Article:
5 music festivals worth attending around Europe
I don’t know about you but I looooove music and I enjoy going to music festivals even more!
The first music festival I’ve ever been to abroad was in 2014 when I went to Optimus Alive (it’s now called Nos Alive) at Passeio Maritimo De Alges in Portugal. I’ve been to several music festivals in Italy (i.e. Ypsigrock, Club2Club, MiAmi, Un Altro Festival, Milano City Sound, Lucca Summer Festival just to mention a few) but for one reason or another they never really measure up to the festival experiences I’ve had abroad.
So by now you might have grasped that I don’t mind traveling abroad to go to concerts and music festivals, I find it pretty exciting. Sometimes certain bands don’t come to Milan, other times I just take the chance to organize a nice gateway to a place I want to visit, thus killing two birds with one stone.
Time to get down to business! Here’s a list of 5 music festivals you might wanna check out!
Longlake Festival – Lugano
Concerts at Parco Ciani are amazing as they take place in a clearing with trees adorned with small lights. The crowd is very chilled and the atmosphere is magical, it feels like being in an enchanted forest. Unfortunately, I’ve only had the chance to see one act, still I very much enjoyed it.
Best for: chilled mood.
Minus: can be even a little too quiet (for my taste).
Primavera Sound – Barcelona
I love Primavera! Aside from the fact that Barcelona is a beautiful and fun city, the location of the festival is great with some stages overlooking the sea. Every year they offer an amazing line up, with lots of great acts from around the world. The crowd is not too crazy and the ambience is extremely relaxed, all smiles and laughs. For what concerns food there are plenty of choices including vegetarian, vegan and gluten free options to make everyone happy. Depending on which area of the festival you are, you’ll find different kind of bathrooms, some nicer than the regular portaloos.
Best for: location, line-up, the crowd and the overall services for the festival goers.
Minus: most hand sanitizers containers were empty. Other than that I can’t think of anything else!
British Summer Time Hyde Park – London
I opted for the VIP option on two separate occasions: the setting was extremely nice with lots of lounge chairs and spots where you could sit down and have a drink (or eat) in the shade. There are a few food options but the variety is pretty limited compared to the one available in the general attendance area where, by the way, there are plenty of other things to do (i.e. carousel, etc). So, overall the VIP section is a very nice area to lounge in but unless you have a terrace ticket, you won’t be able to see the acts from the garden area located on the side and behind the stage. On another note, a special mention goes to the bathrooms in the VIP section (don’t laugh!!!): they were super clean, had lights, mirrors, branded liquid soap and hand lotion.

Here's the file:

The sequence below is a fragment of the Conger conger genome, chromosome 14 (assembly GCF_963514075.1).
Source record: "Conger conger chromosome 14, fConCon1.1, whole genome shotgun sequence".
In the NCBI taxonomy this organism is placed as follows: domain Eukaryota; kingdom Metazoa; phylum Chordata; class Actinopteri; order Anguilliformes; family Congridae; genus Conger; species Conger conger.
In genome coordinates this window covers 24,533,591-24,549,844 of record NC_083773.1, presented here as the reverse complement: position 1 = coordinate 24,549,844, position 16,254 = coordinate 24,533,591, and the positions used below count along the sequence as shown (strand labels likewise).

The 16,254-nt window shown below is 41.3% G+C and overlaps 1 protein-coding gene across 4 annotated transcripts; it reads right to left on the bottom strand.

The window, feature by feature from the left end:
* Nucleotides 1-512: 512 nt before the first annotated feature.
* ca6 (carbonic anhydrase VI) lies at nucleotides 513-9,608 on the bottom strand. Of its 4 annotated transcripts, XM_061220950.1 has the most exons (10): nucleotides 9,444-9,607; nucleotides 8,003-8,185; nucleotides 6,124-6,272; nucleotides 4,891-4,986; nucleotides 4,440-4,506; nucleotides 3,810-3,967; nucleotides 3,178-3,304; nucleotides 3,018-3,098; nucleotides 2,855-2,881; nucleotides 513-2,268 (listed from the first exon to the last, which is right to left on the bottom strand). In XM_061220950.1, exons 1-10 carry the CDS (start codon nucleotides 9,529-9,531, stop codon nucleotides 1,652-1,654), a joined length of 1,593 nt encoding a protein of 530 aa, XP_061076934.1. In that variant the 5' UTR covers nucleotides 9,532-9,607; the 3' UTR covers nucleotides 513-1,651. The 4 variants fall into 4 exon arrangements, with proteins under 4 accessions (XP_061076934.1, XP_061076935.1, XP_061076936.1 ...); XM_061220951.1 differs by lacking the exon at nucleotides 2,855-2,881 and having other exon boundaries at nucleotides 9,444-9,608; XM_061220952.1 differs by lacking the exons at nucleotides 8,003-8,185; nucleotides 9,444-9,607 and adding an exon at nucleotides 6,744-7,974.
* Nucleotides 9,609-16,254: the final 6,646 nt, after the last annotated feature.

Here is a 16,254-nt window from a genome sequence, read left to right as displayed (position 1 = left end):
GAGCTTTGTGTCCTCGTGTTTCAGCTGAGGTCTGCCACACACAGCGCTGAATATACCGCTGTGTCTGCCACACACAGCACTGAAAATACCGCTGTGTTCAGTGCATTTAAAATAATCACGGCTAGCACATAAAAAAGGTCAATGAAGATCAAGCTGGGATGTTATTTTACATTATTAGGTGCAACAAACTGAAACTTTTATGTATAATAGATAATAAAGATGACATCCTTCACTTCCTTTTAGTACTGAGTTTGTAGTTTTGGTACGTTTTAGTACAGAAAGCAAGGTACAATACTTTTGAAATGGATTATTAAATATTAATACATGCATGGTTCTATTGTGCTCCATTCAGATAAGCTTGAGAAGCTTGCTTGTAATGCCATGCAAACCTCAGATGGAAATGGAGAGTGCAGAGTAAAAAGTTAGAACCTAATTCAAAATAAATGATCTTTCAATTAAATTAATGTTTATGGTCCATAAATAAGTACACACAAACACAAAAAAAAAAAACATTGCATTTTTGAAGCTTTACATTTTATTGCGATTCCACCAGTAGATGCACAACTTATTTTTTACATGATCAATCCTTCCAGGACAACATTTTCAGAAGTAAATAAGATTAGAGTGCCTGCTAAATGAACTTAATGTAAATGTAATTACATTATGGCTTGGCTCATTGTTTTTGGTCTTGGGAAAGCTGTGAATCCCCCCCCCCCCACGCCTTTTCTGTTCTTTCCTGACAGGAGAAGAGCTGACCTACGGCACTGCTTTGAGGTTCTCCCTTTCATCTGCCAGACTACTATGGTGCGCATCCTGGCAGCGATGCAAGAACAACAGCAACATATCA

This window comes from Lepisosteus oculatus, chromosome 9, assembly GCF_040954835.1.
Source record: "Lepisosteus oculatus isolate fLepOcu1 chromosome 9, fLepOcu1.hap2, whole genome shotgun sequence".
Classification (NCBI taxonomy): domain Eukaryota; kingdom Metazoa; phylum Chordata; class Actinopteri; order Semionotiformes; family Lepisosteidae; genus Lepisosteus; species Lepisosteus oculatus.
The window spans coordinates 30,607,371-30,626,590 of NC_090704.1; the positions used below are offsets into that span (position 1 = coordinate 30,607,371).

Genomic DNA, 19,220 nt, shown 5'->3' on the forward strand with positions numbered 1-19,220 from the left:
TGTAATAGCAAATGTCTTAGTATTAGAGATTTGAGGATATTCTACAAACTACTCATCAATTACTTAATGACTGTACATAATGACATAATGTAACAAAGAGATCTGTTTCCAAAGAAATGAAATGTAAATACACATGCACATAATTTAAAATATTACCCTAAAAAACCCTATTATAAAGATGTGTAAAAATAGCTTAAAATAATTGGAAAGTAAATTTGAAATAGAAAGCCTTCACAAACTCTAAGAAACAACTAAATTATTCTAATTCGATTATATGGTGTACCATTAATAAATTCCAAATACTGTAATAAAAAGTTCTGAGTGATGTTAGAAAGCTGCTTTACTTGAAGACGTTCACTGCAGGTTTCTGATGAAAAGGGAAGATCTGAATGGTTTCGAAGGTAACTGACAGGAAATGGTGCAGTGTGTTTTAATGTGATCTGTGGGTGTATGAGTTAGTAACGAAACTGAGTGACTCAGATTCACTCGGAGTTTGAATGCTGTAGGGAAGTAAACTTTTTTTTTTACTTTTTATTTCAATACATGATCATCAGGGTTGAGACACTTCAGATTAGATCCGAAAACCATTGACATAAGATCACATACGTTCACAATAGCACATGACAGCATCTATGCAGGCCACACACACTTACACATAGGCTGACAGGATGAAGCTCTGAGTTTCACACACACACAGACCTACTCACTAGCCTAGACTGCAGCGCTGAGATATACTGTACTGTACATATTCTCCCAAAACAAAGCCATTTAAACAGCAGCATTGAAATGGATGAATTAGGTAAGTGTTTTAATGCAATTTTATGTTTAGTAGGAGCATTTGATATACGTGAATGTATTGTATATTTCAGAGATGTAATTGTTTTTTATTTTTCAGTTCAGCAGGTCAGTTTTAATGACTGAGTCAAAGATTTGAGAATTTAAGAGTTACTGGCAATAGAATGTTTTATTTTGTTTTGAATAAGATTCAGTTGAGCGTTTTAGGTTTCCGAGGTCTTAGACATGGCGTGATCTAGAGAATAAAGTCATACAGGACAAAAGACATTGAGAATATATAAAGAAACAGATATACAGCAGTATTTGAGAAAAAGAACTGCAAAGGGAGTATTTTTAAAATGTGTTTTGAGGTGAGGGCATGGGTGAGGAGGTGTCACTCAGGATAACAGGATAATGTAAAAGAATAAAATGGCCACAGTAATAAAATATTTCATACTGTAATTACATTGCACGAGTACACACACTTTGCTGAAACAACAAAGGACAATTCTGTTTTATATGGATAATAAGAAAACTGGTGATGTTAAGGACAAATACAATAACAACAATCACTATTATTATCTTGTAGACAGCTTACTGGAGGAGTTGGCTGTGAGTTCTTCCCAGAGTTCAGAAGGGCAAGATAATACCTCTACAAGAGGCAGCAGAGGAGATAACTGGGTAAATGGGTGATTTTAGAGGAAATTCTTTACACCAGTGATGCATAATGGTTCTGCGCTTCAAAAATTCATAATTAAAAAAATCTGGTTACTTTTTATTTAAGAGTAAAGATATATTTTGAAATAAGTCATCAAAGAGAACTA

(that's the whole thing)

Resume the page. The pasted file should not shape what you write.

Best for: the setting and the lounge chairs, the toilets.
Minus: British weather, the view (or should I say the lack of view) of the stage from the VIP section.
I must admit that the only reason I went to this festival was actually to see Kings of Leon live hehe…There were a couple of other interesting acts but I had already seen most of them at Primavera. The area of the concert was huge, this year they changed the location though so mind that these comments concern last year’s edition. The area was grassless and covered in brown dust: with all of the people walking and jumping around the dust lifted and covered everyone from head to toes. Plus it was so hot that the dust really stuck on!!! Food wise, there were plenty of options to satisfy everyone.
Best for: the lineup can be pretty amazing, the food choice.
Minus: the location: they changed location this year so hopefully it’s going to better than last year’s. It was way too dusty, people were covered in dust from head to toes.
I feel this festival is just the right size and offers the right number of acts. On top of this, Zürich OpenAir implements a cashless system which is simply great. The system is extremely simple: you top up your account with money and at the festival you’re given a bracelet which has a plastic plate on it, connected to your account so whenever you feel like buying something they’ll just scan it and take the correct amount of money off of it. That way you don’t have to handle cash on the premises as all purchases are done electronically. Last year I bought the general admission pass while this year I’ll be doing the VIP one so I’ll get back to you on the experience 😉
Best for: the overall ambience, the cashless system.
Minus: their communication: unlike Lollapalooza Berlin that communicates in German and English, ZOA’s newsletters and social media communication is all not even in German, it’s in Swiss German!!!! For someone that doesn’t speak German it’s a hassle to always have to translate newsletters and such with Google which, by the way, doesn’t include Swiss German so it won’t translate everything precisely.
Which music festivals have you been to? Let me know! 🙂
For more posts on music, follow the “jamming” section of my blog!